There are several mitigation tactics that can be taken to prepare for wildfire and drought season. On the governmental level, Douglas County commissioners have secured their annual contracts for air support during wildfires, including two 45-day stints during peak fire season where a helicopter is parked in the area. These contracts are unique to Douglas County, Johnson said.
Commissioners are also hoping to converse with Sen. Michael Bennet about his bill The Outdoor Restoration Force Act, which would, in part, provide funding for fire mitigation.
Johnson and his team meet with local firefighting agencies once a month and host wildfire evacuation drills for residents of high-risk areas.
In Douglas County, where wildfires are the top natural hazard above snow storms and tornadoes, residents can also play a role in helping the season run as smoothly as possible, Johnson said.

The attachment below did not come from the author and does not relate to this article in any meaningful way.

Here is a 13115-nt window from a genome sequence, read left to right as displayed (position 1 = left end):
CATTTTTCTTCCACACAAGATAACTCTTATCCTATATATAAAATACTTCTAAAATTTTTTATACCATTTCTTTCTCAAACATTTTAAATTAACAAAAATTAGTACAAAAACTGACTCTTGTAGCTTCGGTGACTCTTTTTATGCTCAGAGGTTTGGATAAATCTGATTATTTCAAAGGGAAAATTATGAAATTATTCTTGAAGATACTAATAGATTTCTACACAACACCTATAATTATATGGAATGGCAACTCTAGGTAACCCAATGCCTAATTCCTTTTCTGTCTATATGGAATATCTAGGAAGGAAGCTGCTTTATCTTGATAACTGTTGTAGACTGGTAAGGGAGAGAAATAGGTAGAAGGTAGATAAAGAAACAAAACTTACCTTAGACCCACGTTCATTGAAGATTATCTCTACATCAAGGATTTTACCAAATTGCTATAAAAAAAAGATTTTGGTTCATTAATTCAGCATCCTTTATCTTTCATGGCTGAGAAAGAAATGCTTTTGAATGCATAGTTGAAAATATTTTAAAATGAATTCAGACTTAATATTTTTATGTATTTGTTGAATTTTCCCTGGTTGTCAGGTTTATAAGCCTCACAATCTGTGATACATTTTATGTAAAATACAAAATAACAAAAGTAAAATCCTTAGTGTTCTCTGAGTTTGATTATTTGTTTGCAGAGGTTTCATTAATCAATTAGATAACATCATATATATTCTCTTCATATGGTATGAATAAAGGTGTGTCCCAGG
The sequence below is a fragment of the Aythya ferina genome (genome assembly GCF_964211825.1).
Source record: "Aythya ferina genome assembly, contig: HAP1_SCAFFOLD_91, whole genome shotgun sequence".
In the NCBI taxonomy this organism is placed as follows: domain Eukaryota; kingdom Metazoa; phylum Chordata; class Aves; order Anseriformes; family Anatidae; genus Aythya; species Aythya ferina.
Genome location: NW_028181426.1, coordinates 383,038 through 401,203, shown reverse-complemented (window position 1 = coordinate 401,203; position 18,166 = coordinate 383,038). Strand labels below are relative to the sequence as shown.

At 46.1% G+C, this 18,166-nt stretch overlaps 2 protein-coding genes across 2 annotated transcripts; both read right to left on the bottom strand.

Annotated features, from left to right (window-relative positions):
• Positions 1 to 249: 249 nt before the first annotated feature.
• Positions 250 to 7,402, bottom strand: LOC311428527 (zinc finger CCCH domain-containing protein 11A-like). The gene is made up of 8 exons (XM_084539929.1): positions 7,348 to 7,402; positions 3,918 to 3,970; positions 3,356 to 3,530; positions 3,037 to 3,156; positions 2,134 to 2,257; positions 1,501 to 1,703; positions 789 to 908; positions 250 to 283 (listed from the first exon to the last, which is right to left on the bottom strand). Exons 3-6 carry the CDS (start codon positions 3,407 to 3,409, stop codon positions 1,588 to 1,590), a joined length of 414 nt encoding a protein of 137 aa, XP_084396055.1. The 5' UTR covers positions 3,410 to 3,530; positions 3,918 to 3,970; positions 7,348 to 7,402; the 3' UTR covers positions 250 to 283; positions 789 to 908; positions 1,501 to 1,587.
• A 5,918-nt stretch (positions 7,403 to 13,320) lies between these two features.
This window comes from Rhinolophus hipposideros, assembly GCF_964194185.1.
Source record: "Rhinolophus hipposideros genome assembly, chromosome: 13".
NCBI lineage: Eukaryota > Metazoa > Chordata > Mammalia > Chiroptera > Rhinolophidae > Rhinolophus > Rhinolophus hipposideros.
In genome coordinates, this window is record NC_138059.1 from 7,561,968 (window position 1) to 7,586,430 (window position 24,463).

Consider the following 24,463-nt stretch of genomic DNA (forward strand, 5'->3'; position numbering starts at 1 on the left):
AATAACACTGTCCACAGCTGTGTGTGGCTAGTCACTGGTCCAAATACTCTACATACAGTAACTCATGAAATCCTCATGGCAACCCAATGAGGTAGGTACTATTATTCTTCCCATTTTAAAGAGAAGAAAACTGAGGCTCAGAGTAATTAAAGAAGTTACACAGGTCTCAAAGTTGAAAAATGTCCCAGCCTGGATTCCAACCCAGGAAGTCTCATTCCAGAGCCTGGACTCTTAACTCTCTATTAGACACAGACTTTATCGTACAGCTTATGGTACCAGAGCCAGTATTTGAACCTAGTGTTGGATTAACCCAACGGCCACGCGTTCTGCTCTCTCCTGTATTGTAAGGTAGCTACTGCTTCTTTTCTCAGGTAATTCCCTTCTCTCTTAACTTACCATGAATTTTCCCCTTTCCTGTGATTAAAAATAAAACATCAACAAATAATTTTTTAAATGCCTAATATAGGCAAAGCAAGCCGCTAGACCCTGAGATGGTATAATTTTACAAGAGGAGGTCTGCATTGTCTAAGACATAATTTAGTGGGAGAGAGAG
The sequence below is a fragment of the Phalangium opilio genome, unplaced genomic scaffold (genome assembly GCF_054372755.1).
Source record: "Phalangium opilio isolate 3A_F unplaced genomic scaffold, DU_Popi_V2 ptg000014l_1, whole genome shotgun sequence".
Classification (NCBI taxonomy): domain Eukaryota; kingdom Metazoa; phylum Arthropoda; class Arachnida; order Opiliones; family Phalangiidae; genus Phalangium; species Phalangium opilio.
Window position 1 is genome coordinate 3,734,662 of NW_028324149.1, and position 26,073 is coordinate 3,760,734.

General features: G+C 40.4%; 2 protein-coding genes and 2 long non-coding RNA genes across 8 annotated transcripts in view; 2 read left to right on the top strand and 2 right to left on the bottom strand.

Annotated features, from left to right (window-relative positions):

“They can play a huge role on an individual basis,” Johnson said. “If everyone in the community is doing at least their part to mitigate their property, that helps us tremendously.”
Potentially high-risk areas that Johnson and his team keep a close eye on include Castle Pines, Roxborough Park, Perry Park, Woodmoor Mountain, Russellville, other forested areas and even Highlands Ranch. Two of the county’s largest fires in the past decade have been in the Highlands Ranch backcountry.
“If I were a Douglas County resident and I was in a heavily forested area, I would be sure that I was ready,” she said. “If I lived in a more suburban area … I would be more concerned about how I’m watering and making sure I’m watering in a way that’s not wasteful.”
Residents can also help stop wildfires from spreading by calling 911 if they see or smell smoke.
It’s also important to be mindful about anything that could cause a spark, including cigarette butts, campfires and machinery such as lawn mowers and cars.
“A lot of times … these are man-made problems that occur,” Laydon said. “So when the public is aware of how they can also help keep their neighborhoods, their homes, their areas safe, that really helps us.”